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On August 30, Senator and Democratic Presidential hopeful Bernie Sanders headlined a shrimp-n-grits town hall at the Beck Recreation Center in Georgetown.

The gymnasium was packed with Bernie supporters such as John Plunket of Pawleys Island, who expressed Sanders’ refusal to take money from organizations and corporations as a primary reason for his support. Sanders, he said, only accepts money from individual citizens. Plunket said a lot of the ideas which a lot of people consider radical seem more like common sense to him.

“I like his consistency,” Plunket added. “He’s preached the same message ever since he got into politics.”

While there was plenty of overt Bernie support expressed throughout the crowd, some were there trying to gain information that might help them decide which Democratic nominee whom they should support. Among the undecided was Sheldon Butts, a member of the Georgetown City Council. Butts said his main concern is finding the candidate with the most “electability”; the one most capable of defeating Donald Trump in 2020. He said there are three candidates he is considering.

“Bernie is in that umbrella,” Butts said.

A couple of people spoke prior to Sanders including James Sanderson, President of the local United Steel Workers Union. Sanderson kept referring to the main guest as “President Bernie Sanders” and focused on Sanders’ support of labor unions during his speech.

Sanders was greeted with an emphatic standing ovation during his entrance and it didn’t take long for the nominee to begin digging into the current president.

“This campaign is about defeating somebody I think is the most dangerous president in the history of America,” Sanders said. “We live in a democratic society and people can have their differences of opinion but we should not have a president of the United States who is a pathological liar. We do not need a president who is a bully, we do not need a president who is a racist, who is a sexist, who is a homophobe, who is a xenophobe and is a religious bully.”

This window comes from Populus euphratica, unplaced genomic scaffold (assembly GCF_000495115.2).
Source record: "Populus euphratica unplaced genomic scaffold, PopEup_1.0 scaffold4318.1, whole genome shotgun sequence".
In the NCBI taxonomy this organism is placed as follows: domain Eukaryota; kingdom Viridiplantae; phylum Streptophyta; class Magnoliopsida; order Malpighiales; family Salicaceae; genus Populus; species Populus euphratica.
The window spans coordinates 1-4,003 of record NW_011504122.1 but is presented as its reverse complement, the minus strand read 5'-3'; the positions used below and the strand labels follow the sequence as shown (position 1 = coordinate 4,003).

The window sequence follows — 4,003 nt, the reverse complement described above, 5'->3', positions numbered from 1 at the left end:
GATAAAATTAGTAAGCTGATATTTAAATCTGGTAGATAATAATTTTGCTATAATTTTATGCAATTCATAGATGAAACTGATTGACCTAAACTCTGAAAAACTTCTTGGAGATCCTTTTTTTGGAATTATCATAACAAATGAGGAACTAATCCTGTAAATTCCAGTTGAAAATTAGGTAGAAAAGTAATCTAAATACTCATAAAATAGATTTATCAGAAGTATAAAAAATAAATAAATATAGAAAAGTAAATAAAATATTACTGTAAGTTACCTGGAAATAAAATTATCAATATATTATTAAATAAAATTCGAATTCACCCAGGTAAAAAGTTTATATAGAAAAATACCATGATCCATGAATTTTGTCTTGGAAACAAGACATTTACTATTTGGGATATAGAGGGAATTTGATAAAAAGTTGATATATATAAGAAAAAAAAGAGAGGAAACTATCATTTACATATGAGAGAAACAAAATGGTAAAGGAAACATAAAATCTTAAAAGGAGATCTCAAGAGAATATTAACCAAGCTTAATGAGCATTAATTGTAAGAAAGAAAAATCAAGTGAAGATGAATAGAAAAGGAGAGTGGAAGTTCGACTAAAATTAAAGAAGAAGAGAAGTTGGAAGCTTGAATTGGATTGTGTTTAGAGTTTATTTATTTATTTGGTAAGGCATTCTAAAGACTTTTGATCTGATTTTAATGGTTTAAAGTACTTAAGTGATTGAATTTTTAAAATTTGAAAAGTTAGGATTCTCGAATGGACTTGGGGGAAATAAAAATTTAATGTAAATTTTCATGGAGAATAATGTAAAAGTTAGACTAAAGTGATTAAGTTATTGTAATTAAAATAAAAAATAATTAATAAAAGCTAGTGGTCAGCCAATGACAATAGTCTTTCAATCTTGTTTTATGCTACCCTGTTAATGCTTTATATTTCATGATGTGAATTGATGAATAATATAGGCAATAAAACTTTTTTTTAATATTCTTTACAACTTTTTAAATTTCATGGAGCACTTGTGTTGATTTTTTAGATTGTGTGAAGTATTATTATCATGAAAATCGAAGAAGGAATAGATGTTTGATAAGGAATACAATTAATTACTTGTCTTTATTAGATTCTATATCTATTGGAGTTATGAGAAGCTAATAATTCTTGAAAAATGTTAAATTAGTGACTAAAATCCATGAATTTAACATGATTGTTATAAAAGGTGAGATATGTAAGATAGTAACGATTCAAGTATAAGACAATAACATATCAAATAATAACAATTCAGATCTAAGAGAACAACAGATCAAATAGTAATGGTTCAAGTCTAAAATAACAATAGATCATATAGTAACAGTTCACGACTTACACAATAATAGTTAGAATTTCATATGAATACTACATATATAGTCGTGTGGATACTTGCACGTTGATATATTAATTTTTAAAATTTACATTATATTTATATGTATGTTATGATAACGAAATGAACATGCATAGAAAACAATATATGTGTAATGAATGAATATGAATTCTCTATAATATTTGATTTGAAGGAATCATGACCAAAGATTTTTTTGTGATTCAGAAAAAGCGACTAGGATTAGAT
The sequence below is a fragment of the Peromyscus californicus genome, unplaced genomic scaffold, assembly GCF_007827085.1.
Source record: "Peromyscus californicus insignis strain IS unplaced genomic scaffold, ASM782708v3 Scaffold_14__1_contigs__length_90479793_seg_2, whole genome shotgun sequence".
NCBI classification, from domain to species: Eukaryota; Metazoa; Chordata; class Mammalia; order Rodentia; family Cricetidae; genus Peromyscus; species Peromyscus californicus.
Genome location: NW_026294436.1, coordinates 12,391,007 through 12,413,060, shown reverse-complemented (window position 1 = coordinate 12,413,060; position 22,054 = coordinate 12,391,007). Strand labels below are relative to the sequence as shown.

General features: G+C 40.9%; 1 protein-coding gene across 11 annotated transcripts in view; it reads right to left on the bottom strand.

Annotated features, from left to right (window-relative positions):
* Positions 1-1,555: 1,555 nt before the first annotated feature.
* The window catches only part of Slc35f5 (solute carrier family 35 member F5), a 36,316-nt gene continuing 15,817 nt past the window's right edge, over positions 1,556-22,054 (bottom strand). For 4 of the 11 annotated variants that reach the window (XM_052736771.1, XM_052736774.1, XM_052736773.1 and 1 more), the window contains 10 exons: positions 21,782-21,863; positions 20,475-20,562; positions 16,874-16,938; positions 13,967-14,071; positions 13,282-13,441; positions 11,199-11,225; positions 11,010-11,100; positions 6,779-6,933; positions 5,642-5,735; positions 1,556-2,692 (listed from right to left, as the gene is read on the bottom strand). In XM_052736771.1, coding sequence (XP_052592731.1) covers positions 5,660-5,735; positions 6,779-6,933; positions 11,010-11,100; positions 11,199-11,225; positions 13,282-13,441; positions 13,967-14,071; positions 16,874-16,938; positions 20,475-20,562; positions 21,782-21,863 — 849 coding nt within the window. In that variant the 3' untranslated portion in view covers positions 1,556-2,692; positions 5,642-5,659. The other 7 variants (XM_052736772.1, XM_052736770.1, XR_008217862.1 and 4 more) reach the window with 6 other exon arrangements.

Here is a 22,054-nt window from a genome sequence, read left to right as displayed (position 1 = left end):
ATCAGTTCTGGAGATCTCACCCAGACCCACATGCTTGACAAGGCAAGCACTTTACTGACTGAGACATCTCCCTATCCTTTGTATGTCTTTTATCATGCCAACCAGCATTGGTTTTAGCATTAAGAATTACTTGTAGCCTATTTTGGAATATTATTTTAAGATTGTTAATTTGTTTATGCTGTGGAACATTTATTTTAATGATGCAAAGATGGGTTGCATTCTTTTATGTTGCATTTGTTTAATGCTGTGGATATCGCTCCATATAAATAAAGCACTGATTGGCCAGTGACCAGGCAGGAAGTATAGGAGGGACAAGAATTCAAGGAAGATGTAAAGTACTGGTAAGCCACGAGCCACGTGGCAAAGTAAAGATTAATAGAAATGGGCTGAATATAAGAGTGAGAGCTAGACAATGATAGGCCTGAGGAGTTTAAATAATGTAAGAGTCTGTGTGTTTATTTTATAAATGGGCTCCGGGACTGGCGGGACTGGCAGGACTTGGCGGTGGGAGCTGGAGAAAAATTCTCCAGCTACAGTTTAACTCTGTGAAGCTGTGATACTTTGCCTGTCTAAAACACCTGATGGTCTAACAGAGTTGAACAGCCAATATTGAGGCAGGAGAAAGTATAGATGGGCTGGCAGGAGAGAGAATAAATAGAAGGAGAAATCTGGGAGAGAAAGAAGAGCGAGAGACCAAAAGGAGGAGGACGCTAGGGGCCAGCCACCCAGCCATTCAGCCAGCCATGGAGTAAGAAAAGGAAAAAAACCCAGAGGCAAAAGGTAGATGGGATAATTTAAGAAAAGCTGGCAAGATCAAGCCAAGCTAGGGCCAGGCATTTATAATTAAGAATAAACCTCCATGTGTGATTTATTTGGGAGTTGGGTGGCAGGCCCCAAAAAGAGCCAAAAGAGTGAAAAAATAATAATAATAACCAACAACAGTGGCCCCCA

Sanders finished his statements on Trump by saying Americans should not have to turn the television off whenever children walk into a room when the president is being featured. The rest of his time was spent expressing his major campaign points. Political philosophies that have increased the wealth of the one percent while the bottom half of Americans lose wealth, was a focal point for Sanders.

“It’s time we had an economy and government that work for all of us, not just the one percent,” he said. He also said the United States, as the most prosperous country in the world, should not have 500,000 citizens sleeping in the streets.

Sanders described the need to create a more robust public educational system. Children are the future, he said. The challenge of keeping talented teachers and encouraging more people to teach is a problem. The importance of youth and education was accentuated by his statement that teachers should be making $60,000 per year.

Sanders also continued to discuss free education, including post-secondary as well as eliminating student debt. Those who choose to pursue higher education should not be crippled by debt as a result, Sanders said.

Taxing Wall Street was another prospect he introduced that would help pay for some of the changes he would try and make as president, including Medicare for all. He echoed the popular debate point saying healthcare should be a human right.

After the speech, Sanders stayed around to take selfies with attendees, many of whom stood in a line that wrapped halfway around the gymnasium’s interior for that opportunity.

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